Third, for some variables, the agent's validation of one variable can be dependent upon the values of other variables, and these other variables might also be modified by the same PDU. In such cases, the validation of the one variable must be performed using the values of the other variables as they would be after the set PDU is successful, i.e., using their values, if any, specified by the PDU. For example, suppose an agent imposes the restriction that the value of objectA.1 must be less than the value of objectB.1, and further suppose that the agent receives a set PDU which includes both objectA.1 and objectB.1 in its variable-bindings, with the new value of objectA.1 greater than the existing value of objectB.1, but less than the new value for objectB.1, then this set PDU must not fail because of that restriction.

Fourth, for some variables, the setting of a new value requires an agent to obtain additional resources. Further, the agent must keep temporary state information on the additional resources required since two variables in the same set PDU might contend for the same additional resources. If the required resources cannot be obtained, then the set PDU must fail. For example, when the setting of an object can cause the creation of a new entry in a fixed-length table, multiple instances of that object can be set in the same PDU. Thus, not only does the agent have to check that the table is not already full, but it must also keep track of how many additional entries in the table will need to be assigned for the set PDU to succeed.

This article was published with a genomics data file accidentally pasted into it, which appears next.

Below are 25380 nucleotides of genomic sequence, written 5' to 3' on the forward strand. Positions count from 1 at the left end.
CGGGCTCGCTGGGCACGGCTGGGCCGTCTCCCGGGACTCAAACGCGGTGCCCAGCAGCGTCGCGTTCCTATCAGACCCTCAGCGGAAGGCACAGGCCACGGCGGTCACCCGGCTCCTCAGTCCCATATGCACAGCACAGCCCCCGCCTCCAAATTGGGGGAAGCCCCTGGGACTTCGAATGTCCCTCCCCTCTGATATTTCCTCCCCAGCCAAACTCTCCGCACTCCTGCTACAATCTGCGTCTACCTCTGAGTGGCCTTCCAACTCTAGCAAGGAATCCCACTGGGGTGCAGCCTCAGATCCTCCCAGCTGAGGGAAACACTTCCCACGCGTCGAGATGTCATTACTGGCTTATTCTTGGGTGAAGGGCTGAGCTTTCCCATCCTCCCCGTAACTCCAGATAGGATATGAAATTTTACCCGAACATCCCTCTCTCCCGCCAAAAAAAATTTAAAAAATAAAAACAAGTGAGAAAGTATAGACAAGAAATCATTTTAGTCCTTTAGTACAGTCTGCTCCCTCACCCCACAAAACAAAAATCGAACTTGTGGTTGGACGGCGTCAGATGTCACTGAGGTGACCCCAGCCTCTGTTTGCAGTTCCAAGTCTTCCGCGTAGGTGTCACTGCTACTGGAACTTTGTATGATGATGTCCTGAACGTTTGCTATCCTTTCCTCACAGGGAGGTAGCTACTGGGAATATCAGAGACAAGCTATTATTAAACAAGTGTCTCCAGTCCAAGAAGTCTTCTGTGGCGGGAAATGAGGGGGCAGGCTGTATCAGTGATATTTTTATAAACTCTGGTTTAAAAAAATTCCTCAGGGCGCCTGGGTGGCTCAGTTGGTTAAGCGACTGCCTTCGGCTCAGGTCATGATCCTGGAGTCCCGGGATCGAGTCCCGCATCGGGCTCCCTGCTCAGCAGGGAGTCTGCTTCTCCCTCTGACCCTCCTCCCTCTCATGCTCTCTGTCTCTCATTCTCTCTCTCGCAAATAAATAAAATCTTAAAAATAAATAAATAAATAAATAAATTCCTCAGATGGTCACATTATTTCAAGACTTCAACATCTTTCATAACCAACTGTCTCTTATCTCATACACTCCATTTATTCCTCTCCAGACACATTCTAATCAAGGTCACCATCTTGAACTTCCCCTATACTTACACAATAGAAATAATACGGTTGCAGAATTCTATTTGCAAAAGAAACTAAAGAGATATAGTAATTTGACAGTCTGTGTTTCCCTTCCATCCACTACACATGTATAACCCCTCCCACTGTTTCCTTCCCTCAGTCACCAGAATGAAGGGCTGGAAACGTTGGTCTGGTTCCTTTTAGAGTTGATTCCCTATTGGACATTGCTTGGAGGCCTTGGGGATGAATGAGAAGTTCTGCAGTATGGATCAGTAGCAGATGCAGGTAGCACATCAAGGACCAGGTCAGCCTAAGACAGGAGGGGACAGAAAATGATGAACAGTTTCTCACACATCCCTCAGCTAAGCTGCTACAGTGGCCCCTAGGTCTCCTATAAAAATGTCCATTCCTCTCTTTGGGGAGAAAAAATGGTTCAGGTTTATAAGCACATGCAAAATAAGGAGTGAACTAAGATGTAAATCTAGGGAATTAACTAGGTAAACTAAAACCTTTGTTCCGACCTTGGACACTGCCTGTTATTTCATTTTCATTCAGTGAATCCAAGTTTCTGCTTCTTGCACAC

Fifth, experience has shown that for some variables, the success of setting a new value cannot be absolutely guaranteed prior to the actual assignment of the new value. This is more often true for variables which have some type of action semantics, or some interaction with other parts of the (dynamic) system being managed. The implication here is that, if and when an actual assignment fails, an ``undo'' function is required to be executed for any other assignments already made.

A Possible Implementation

One possible implementation strategy is to have a four-phase implementation, where the variables in the variable-bindings are processed in each phase. These four phases are: a local-test phase, a global-test and allocation phase, an assignment phase, and, an undo phase.